• Malignant oesophageal stricture – either for palliation or to improve nutrition prior to treatment.
• Extrinsic compression from mediastinal tumour.
• Fistula between oesophagus and tracheal/bronchus.
• Oesophageal perforation.
• Malignant anastomotic leak/recurrent tumour.
• Benign strictures – refractory to balloon dilatation (consider retrievable stent).
• No absolute contraindications.
• Relative contraindications:
• Patient unfit for conscious sedation.
• Recent high dose chemotherapy/radiotherapy.
• Obstructed stomach/small bowel.
• Severe tracheal compression.
• High strictures close to vocal cords.
Types of stents available
• All self expanding.
• Generally metal with plastic covering.
• 16–18F delivery system.
• Typically 16–24 mm expanded diameter.
• Anti reflux valve option.
• Retrievable option.
• Reduced risk of migration.
• Increased risk of blockage due to tumour in-growth.
• May be useful in extrinsic compression, hugely dilated oesophagus, gastric pull-through.
• Improved designs with proximal ± distal flowing, partial covering and covering on inside of stent have reduced the risk of migration.
• Now first choice in most situations.
Can be removed endoscopically for a limited period (see manufacturer's recommendations for individual stents), or left in permanently. They are useful in the following circumstances:
• Perform a preliminary contrast swallow to define site and length of stricture.
• Patient usually in lateral position.
• Anaesthetic (xylocaine) throat spray and conscious sedation with P, BP and O2 monitoring.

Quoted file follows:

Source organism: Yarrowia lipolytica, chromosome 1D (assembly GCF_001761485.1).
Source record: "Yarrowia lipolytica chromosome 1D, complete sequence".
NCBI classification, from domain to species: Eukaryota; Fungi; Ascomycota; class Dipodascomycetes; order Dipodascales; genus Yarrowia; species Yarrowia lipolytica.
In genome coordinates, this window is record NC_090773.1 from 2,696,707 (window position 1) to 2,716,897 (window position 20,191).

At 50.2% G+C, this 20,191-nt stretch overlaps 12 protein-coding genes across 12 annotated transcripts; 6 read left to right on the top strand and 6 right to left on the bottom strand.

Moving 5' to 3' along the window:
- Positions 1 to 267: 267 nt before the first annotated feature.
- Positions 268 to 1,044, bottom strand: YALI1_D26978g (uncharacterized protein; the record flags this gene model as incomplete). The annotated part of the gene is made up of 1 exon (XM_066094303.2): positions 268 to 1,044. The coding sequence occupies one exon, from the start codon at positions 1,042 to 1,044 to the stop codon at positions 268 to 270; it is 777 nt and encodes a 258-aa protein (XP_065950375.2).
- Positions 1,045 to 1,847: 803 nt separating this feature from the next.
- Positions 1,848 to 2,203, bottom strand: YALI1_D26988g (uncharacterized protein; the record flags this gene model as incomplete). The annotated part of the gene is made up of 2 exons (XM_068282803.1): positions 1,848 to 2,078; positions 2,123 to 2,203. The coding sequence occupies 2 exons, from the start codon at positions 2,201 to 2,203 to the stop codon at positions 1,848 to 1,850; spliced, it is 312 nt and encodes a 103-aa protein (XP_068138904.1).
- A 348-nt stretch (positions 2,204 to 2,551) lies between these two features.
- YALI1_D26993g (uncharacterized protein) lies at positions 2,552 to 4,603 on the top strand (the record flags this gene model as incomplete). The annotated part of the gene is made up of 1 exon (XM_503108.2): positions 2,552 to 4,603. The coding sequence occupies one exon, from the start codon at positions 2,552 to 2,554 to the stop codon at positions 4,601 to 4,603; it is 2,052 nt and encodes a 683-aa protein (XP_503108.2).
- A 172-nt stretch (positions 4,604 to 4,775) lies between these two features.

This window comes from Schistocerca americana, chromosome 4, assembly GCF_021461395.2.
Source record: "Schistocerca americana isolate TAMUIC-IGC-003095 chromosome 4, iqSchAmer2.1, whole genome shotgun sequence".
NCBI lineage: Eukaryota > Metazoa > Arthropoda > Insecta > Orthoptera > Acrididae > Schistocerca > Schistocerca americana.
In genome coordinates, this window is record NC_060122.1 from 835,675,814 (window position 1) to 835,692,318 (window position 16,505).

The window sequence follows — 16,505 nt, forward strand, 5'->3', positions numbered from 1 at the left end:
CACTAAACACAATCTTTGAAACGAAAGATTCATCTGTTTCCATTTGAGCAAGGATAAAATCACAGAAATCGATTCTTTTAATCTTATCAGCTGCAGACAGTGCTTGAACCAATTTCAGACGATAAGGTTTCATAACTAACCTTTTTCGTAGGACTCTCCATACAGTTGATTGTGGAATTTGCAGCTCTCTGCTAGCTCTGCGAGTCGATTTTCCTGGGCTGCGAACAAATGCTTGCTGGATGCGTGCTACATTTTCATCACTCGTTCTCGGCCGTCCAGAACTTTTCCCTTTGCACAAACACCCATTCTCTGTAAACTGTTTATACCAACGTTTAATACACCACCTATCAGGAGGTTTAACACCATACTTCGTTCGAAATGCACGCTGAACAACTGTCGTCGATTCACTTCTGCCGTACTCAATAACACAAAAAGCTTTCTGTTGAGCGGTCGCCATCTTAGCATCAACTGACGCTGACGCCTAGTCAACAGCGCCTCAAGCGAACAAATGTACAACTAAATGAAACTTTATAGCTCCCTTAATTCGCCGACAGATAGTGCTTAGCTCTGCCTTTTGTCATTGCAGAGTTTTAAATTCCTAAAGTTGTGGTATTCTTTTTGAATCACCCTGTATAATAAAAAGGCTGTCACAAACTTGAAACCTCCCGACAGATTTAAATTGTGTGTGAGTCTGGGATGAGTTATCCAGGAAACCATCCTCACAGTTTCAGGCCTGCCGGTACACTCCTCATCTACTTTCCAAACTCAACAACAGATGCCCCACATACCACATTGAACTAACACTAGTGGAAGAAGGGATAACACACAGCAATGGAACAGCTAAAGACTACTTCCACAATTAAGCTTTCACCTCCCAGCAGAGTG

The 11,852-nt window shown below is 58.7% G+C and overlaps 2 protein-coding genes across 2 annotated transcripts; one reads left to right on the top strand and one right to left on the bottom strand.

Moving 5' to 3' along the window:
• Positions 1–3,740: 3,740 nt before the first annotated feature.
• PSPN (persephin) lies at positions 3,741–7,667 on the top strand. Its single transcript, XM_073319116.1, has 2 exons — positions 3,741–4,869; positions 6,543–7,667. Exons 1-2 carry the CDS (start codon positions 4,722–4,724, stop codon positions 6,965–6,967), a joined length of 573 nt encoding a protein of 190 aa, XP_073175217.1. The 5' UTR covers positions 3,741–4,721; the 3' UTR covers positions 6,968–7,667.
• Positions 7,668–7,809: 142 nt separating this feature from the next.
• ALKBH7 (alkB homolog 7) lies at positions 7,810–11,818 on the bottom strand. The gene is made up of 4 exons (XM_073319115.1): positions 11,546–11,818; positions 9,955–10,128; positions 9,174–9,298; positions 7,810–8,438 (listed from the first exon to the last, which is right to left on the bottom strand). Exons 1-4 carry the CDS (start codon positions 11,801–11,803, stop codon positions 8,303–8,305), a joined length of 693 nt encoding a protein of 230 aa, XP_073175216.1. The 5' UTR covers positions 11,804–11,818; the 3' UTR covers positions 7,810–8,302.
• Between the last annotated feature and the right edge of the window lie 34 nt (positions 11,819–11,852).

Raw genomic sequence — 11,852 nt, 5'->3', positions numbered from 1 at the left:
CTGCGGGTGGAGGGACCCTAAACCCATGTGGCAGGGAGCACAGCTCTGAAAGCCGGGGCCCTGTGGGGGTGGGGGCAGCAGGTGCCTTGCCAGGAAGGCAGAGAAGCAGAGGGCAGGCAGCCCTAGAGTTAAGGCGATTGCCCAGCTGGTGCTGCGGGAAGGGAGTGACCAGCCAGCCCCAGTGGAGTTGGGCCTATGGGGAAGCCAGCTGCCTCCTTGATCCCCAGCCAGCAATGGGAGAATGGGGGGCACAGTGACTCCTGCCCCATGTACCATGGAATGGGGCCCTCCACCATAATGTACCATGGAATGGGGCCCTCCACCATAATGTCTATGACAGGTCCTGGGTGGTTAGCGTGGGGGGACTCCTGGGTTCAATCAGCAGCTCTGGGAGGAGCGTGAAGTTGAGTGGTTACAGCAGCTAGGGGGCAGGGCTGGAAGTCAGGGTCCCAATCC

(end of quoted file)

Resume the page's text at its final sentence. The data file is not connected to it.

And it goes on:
• Per oral catheter – e.g. biliary manipulation catheter (BMC), or multi-purpose catheter, into oesophagus.
• Contrast injected to delineate stricture.
• Stiff guidewire (Amplatz) passed across stricture and into gastric antrum/D1 (use hydrophilic wire to cross stricture initially if necessary and then exchange).
• Stent delivery device passed over guidewire and across stricture.
• Markers on the stent/delivery system are visible with fluoroscopy allowing accurate placement of device across stricture.
• Stent deployed, generally by pulling back the outer sheath, under fluoroscopic guidance, and with slightly more stent above than below stricture.
• A follow-up swallow, e.g. at 24 hours will confirm stent position and function (Figure 14.1).
• Approximately 60% of the stent should be above the stricture to reduce risk of migration.
• Anti-reflux valves useful for lesions requiring stents to cross the GOJ (redcue need for proton pump inhibitors) but may obstruct more easily.
• Beware proximal lesions near cricopharangeus (C6/7). Stents which don't shorten or are retrievable may be better for these lesions.
• Don't use large Flamingo stents for mid or proimal oesophageal lesions (risk of aortic fistula).
• Start with oral fluids.
• Progress to low residue diet.
• Provide patients with dietary advice sheet, i.e.:
Caution required – there will be initial clinical relief of symptoms but a recurrent dysphagia rate of almost 100%, due to tissue hyperplasia blocking the stent, if left in situ long term.
If stenting is required, consider a retrievable option.
• Linitus plastica – stents are not very helpful in the author's experience.
• Gastric outflow/proximal duodenal obstruction, e.g. due to carcinoma of pancreas – can provide useful palliation.
• May be possible with oral technique but difficult.
• Create gastrostomy (see pg. [link]).
• Dilate tract and place 10F sheath.
• Cross pylorus into duodenum and across stricture using a combination of curved catheters (Cobra/BMC, etc.) and soft wires (Bentson). Hydrophilic wires are useful but gastric acid rapidly damages the coating and wires become sticky, so have to be quick.
• Exchange for stiff wire (Amplatz) and place stent (wall stent or Nitis).
• Fix sheath for temporary venting and access. A temporary catheter can also be left across the lesion.